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Rural settings, national identity and British silent cinema

critical debate.2 These reflections will touch on the role of landscape in articulating national identity and on the centrality of the concept of the picturesque in the film culture of the period. It will also become clear that, in contemporary critical debate, picturesque Englishness is very often seen as synonymous with high-​quality photography. It is also worth remarking that 1895 saw not only the first public performances of films but also the foundation of that key British institution, the National Trust, known at the time as the National Trust for Places of

in British rural landscapes on film
Aesthetic integration and disintegration in Jean Epstein’s La Chute de la maison Usher

-imposed isolation – a figure whose heightened aesthetic experience infects his psyche and, consequently, his environment – Epstein’s film links with nineteenth-century Romanticism, Decadence and Symbolism, as well as Edgar Allan Poe himself. Epstein exteriorises a disintegrating consciousness through a variety of cinematic techniques, from slow and reverse motion photography to the superimposition of multiple

in Monstrous adaptations
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As we have seen in previous chapters, Méliès’s films transported viewers to other worlds; only some of his films, however, actually emphasized the process of getting there. If movement was the feature of film that set it apart from photography and painting, then it was also the key factor in the development of the tourism industry, and in the transportation revolution inaugurated by the invention of

in Georges Méliès
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the Second World War to paint and study fine art at the Sorbonne (under the occasional tutelage of Fernand Léger). It was his photography, however, that initially earned him an artistic reputation, and a living; his distinctive fashion and street photographs from the 1950s and 1960s still exude an edgy, intrusive aesthetic that combines formal iconoclasm with social criticism. A steely executioner when it comes to taking a photograph, Klein is more the wily interrogator when making a film, where his documentary method has generally tended towards a more cursory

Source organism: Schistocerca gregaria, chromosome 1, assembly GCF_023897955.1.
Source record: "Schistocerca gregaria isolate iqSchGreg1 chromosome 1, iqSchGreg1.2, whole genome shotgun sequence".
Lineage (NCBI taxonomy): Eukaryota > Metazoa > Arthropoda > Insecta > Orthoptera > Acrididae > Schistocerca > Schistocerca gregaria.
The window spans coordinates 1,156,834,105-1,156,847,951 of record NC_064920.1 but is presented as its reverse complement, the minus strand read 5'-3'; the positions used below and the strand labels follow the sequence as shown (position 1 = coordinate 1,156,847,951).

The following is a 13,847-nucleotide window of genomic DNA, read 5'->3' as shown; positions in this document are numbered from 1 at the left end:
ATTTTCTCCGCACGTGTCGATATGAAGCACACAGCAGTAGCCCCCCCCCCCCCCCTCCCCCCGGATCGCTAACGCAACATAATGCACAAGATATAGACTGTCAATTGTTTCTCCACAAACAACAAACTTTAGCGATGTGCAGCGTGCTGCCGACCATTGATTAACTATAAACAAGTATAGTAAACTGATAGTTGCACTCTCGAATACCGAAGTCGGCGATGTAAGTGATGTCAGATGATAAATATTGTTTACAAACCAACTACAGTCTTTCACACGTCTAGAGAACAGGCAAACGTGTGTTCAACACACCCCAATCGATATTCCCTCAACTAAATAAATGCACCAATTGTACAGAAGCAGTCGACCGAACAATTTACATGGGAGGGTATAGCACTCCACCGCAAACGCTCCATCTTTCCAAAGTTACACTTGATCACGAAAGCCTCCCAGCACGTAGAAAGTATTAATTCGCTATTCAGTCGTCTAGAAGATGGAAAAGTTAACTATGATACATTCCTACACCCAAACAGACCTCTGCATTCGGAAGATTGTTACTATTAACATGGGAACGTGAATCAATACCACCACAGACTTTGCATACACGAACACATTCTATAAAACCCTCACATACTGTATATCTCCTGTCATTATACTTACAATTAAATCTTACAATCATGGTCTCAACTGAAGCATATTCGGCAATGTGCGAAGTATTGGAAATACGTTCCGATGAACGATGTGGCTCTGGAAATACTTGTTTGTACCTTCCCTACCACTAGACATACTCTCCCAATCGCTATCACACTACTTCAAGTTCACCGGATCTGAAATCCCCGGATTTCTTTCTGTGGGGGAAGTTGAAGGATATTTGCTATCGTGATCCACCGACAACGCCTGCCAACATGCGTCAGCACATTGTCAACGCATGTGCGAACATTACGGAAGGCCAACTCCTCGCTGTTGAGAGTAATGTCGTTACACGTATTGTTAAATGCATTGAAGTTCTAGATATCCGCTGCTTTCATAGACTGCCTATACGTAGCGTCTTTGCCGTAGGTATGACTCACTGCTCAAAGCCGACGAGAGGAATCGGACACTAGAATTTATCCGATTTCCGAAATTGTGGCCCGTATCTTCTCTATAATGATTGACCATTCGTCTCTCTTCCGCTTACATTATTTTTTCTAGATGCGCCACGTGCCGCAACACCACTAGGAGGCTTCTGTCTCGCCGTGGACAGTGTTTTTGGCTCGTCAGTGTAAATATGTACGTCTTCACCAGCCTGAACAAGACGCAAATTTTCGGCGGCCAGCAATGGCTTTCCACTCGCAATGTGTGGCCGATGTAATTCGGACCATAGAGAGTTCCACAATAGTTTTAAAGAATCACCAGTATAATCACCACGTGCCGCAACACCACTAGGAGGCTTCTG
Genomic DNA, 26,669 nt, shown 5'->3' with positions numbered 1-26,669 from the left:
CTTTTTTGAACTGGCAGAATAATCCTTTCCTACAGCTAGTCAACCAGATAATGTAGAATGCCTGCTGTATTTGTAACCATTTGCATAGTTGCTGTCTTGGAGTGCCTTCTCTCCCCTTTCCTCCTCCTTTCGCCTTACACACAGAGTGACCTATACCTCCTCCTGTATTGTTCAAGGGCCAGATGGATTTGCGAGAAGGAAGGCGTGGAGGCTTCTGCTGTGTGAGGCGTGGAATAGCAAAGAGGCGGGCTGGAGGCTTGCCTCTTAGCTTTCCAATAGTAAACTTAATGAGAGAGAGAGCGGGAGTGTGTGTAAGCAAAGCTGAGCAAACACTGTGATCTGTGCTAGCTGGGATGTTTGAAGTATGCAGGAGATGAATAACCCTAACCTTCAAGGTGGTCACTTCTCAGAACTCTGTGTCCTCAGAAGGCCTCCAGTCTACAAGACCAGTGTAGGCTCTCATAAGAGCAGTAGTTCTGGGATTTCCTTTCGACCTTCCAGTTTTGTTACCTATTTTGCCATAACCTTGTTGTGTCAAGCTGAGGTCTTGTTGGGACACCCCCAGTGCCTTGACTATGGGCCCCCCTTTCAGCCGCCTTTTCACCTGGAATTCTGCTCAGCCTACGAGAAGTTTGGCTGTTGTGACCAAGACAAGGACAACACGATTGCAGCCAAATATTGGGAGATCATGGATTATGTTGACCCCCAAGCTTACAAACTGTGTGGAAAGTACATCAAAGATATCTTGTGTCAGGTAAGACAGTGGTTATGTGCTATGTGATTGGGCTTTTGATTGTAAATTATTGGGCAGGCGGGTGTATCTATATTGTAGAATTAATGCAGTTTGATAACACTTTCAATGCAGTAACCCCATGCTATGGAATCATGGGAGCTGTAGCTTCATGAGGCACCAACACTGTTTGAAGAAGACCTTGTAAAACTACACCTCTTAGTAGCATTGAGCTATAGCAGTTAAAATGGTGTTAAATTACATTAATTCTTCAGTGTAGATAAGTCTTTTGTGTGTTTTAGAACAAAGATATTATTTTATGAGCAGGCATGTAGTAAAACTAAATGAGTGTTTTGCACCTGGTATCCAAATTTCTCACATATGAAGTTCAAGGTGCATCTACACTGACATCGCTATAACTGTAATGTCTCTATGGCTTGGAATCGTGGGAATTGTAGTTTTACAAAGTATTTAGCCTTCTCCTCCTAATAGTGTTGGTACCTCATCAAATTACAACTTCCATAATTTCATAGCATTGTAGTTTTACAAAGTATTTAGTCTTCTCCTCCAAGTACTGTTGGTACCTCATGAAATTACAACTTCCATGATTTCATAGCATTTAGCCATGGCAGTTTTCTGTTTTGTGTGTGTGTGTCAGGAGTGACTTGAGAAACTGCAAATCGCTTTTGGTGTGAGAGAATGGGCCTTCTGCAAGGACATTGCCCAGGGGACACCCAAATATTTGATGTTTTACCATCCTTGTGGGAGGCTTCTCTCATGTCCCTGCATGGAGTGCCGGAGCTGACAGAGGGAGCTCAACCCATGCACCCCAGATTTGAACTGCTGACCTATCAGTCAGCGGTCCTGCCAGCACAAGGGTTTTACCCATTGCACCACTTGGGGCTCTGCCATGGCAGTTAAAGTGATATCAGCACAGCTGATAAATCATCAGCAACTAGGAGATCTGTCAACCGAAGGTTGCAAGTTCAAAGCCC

in Regarding the real
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traditions, genre, intertextuality, and so on – I have also been struck by unmistakable idiosyncrasies of form and content. Reed’s eye for detail and for creating atmosphere through photography or editing is unsurpassed in the British cinema. In relation to the former, one thinks of the sudden conversion of Havana in the later stages of Our Man in Havana from its tourist-brochure representation to a darker

in Carol Reed
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body and sexuality in reverse motion

often turn into a futile hunt for symptoms, what are we to make, for instance, of those equally erotic moments of apparent narrative breakdown that are so visible in Cocteau’s films but which have never been properly addressed? I am referring in particular to the extensive use of reverse-motion photography which, as we saw in Chapter 3 , can cause moments of real confusion (is filmic time going forwards or backwards?) and

in Jean Cocteau

vision of the period enforced by the industry standard. While photography and editing remain realist at base, art-historical allusions situate the film in relation to a broad history of representation in the West which partly transcends Kleist’s story. On an intimate scale, Die Marquise von O… is arguably no less a model – if not a monument – of period adaptation than Visconti’s The Leopard (1963), with the important

in Eric Rohmer
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Of images, poetry and Pandaemonium

. There have been many fine studies of his films, most of which mention his interests in painting, poetry, theatrical stage design, photography, acting and film, alongside his extensive critical, academic work, and helping establish the Mass Observation movement in 1937. However, such references are often made en passant , so that the full richness of the interplay between his myriad creative activities, of which film is merely a part, remains somewhat underappreciated. 2 His cinematic productions need to be contextualised carefully to better appreciate their nuances

in British art cinema
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trees (the ‘pachyderms’ of the title; the ‘5’ refers to Beineix’s fifth film); he tries to get them to communicate with the trees. Tony, irritated by their wanderings, nuts Léon just as Jockey discovers another lake. He swims into the lake, and is rescued by Tony when they realise he cannot swim. Over a campfire, Léon tells them how he was trying to find the place where, as a young man on vacation, he fell in love with

in Jean-Jacques Beineix
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projection technologies like magic lanterns and, subsequently, film and TV. I have mentioned (above) David Kunzle’s highlighting of Gothic motifs in Rodolphe Töpfler’s comic strips and in Chapter 5 , I discuss caricatures, silhouettes, lithographs, moving on to examine adorned and ‘moving’ books and, latterly, calendars. Chapter 6 deals with Gothic photography from Daguerreotypes onwards, with particular

in Gothic effigy